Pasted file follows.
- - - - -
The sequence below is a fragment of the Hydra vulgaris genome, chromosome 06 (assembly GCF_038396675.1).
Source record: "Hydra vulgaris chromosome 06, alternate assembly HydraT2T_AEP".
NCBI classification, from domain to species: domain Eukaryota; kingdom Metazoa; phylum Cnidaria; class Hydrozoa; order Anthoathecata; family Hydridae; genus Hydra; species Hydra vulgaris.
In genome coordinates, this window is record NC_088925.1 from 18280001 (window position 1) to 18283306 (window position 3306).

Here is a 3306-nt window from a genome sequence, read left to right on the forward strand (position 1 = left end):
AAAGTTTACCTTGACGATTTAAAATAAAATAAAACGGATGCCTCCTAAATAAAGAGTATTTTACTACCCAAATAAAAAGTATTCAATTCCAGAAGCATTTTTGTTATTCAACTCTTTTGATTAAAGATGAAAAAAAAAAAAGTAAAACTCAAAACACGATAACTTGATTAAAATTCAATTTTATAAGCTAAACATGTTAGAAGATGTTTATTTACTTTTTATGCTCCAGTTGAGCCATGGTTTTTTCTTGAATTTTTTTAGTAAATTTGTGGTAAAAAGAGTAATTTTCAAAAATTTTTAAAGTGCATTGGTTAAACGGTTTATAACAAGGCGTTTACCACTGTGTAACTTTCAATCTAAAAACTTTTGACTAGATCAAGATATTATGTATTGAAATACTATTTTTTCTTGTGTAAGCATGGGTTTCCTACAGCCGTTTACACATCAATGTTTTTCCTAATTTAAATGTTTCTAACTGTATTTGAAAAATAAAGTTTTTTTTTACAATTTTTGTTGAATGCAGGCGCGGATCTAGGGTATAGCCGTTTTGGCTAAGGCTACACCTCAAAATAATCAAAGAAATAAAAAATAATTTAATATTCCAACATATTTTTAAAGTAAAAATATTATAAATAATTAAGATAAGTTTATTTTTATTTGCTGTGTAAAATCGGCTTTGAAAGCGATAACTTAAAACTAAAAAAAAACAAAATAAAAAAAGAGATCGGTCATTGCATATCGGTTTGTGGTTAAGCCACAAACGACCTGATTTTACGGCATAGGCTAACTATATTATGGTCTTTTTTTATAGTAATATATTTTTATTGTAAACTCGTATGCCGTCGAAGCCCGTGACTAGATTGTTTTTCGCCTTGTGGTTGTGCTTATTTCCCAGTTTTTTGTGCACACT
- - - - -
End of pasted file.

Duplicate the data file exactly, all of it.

The sequence below is a fragment of the Hydra vulgaris genome, chromosome 06 (assembly GCF_038396675.1).
Source record: "Hydra vulgaris chromosome 06, alternate assembly HydraT2T_AEP".
NCBI classification, from domain to species: domain Eukaryota; kingdom Metazoa; phylum Cnidaria; class Hydrozoa; order Anthoathecata; family Hydridae; genus Hydra; species Hydra vulgaris.
In genome coordinates, this window is record NC_088925.1 from 18280001 (window position 1) to 18283306 (window position 3306).

Here is a 3306-nt window from a genome sequence, read left to right on the forward strand (position 1 = left end):
AAAGTTTACCTTGACGATTTAAAATAAAATAAAACGGATGCCTCCTAAATAAAGAGTATTTTACTACCCAAATAAAAAGTATTCAATTCCAGAAGCATTTTTGTTATTCAACTCTTTTGATTAAAGATGAAAAAAAAAAAAGTAAAACTCAAAACACGATAACTTGATTAAAATTCAATTTTATAAGCTAAACATGTTAGAAGATGTTTATTTACTTTTTATGCTCCAGTTGAGCCATGGTTTTTTCTTGAATTTTTTTAGTAAATTTGTGGTAAAAAGAGTAATTTTCAAAAATTTTTAAAGTGCATTGGTTAAACGGTTTATAACAAGGCGTTTACCACTGTGTAACTTTCAATCTAAAAACTTTTGACTAGATCAAGATATTATGTATTGAAATACTATTTTTTCTTGTGTAAGCATGGGTTTCCTACAGCCGTTTACACATCAATGTTTTTCCTAATTTAAATGTTTCTAACTGTATTTGAAAAATAAAGTTTTTTTTTACAATTTTTGTTGAATGCAGGCGCGGATCTAGGGTATAGCCGTTTTGGCTAAGGCTACACCTCAAAATAATCAAAGAAATAAAAAATAATTTAATATTCCAACATATTTTTAAAGTAAAAATATTATAAATAATTAAGATAAGTTTATTTTTATTTGCTGTGTAAAATCGGCTTTGAAAGCGATAACTTAAAACTAAAAAAAAACAAAATAAAAAAAGAGATCGGTCATTGCATATCGGTTTGTGGTTAAGCCACAAACGACCTGATTTTACGGCATAGGCTAACTATATTATGGTCTTTTTTTATAGTAATATATTTTTATTGTAAACTCGTATGCCGTCGAAGCCCGTGACTAGATTGTTTTTCGCCTTGTGGTTGTGCTTATTTCCCAGTTTTTTGTGCACACT